I mean, seriously. Do we honestly have so little to worry about these days that we are now attacking fictional characters? Because, here’s the thing: These are make-believe people. It is very clear to me that they are cartoons. Somebody DREW them. With a pen. I liked to watch these movies when I was little (okay, I watch them now), but I didn’t expect my pets to start conversing with me (at least not in English) and, unless I’m here and I’m wearing mouse ears, I don’t walk down streets expecting to see this:
- I have noticed that increasingly, we worry that TV, movies and video games are causing people to distort their reality.Just for the record, billions of people have watched cartoons, movies and played video games without misunderstanding that what happened on that screen in front of them was, in fact, The Real World.
- While people insist that people are being swayed by the fictional images they see, we are ignoring the fact that we are all responsible for our actions, and when we are children, it is OUR PARENTS/TEACHERS/COMMUNITY, not Disney, who we should be depending on to teach our children real-time, real-life values.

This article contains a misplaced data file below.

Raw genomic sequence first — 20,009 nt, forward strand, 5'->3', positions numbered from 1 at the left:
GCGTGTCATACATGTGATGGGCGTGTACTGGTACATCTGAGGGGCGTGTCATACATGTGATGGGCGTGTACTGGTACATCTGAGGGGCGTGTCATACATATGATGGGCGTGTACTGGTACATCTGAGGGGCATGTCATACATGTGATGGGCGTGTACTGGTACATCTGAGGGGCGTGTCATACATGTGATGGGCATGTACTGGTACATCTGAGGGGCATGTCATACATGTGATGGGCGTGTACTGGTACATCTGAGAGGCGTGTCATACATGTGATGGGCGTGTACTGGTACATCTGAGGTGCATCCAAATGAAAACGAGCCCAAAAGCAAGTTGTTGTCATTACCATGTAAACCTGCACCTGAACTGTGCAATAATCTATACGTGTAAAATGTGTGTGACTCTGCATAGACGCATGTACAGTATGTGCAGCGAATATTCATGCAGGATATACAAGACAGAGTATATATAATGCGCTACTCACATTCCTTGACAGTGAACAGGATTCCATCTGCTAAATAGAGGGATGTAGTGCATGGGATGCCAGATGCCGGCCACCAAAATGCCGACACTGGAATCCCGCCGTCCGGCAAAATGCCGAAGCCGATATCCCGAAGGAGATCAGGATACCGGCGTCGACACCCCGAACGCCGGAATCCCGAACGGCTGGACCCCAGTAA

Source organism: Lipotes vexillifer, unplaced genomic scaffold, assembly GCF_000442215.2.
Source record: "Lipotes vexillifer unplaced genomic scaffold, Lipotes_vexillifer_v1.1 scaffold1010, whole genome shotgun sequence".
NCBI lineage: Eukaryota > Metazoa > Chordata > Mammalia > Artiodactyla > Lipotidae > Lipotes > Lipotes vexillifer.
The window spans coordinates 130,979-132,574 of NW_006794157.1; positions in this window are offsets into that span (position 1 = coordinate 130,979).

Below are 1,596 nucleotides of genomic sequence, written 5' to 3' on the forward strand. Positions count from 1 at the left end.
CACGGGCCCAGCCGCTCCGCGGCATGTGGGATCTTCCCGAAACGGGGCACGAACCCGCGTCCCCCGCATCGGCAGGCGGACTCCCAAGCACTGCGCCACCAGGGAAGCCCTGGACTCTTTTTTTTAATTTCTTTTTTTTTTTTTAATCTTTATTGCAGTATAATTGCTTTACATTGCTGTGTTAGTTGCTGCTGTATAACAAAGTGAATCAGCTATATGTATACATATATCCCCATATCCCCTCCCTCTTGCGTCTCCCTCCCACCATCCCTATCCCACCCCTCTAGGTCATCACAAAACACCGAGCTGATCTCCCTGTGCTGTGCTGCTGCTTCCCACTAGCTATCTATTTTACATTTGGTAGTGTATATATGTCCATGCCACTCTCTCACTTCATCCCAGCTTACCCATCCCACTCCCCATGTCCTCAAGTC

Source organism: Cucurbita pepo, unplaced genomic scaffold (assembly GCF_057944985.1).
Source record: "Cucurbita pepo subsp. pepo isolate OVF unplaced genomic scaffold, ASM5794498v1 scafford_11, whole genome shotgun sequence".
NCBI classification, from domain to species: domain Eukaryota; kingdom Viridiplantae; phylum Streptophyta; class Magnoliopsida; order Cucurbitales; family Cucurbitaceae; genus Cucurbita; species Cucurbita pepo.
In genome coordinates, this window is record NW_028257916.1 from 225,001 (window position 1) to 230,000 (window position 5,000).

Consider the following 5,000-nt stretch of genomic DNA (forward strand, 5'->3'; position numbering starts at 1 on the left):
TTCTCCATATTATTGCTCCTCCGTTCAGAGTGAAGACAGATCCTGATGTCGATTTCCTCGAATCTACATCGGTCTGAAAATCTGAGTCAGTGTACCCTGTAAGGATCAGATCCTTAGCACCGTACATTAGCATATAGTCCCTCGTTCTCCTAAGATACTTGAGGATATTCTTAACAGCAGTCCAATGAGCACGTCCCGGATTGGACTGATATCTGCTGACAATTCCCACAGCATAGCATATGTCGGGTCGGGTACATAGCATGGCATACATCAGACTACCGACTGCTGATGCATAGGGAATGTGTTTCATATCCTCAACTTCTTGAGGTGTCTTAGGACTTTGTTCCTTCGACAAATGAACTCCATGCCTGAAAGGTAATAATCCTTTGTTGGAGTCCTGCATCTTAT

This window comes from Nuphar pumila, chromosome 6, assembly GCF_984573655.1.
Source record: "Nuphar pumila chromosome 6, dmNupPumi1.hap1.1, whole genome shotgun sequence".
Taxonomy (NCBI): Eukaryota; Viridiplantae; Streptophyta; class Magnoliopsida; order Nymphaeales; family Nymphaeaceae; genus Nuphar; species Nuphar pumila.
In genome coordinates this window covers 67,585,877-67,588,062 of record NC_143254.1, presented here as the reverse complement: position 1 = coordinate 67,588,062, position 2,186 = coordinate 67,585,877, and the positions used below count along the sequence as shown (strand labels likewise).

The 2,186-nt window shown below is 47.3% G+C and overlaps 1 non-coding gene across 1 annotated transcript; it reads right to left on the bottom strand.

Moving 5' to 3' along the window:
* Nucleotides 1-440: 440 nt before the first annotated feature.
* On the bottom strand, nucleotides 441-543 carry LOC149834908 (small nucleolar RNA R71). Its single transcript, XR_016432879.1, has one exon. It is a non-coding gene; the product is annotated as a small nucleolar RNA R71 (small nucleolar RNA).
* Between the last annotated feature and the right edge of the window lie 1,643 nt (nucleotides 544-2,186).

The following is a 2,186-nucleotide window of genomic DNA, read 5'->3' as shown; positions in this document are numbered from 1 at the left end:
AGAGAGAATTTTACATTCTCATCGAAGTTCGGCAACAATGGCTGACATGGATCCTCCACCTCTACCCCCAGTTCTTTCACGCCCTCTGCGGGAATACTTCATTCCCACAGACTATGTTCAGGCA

Maybe if we stopped pointing the finger and blaming others for not doing what we should be taking on and took some responsibility, we wouldn’t let so much rest on screen-based entertainment and we could just let kids enjoy them. Gasp.
The cartoons, movies and video games are ENTERTAINMENT, not babysitters or teachers, though I do think we can learn from them, too. I also think we get to choose how we react (much like with the Dove commercial) and I guess I tend to go with the positive, instead of actively seeking out more crap to be upset about (call me simple; I call me happy). Those people can feel free to keep picking something to be unhappy about, but I’ll go with this:
I can’t help but think that perhaps there are bigger issues with which we could wrestle. Like, oh, I don’t know, WORLD HUNGER/INEQUAL DISTRIBUTION OF FOOD AND WEALTH, FIGHTING IN THE NAME OF RELIGION, LACK OF MEDICAL ACCESS (after all, we can thank greed for the fact that TB is now back with a vengeance)… You know, just to name a few.
But no: We’re going to take down some colourful cartoon characters, who are, ahem, MAKE BELIEVE. Like Ewoks (no one says I can’t like an Ewok, but they’re not realistic, either. Just sayin’…).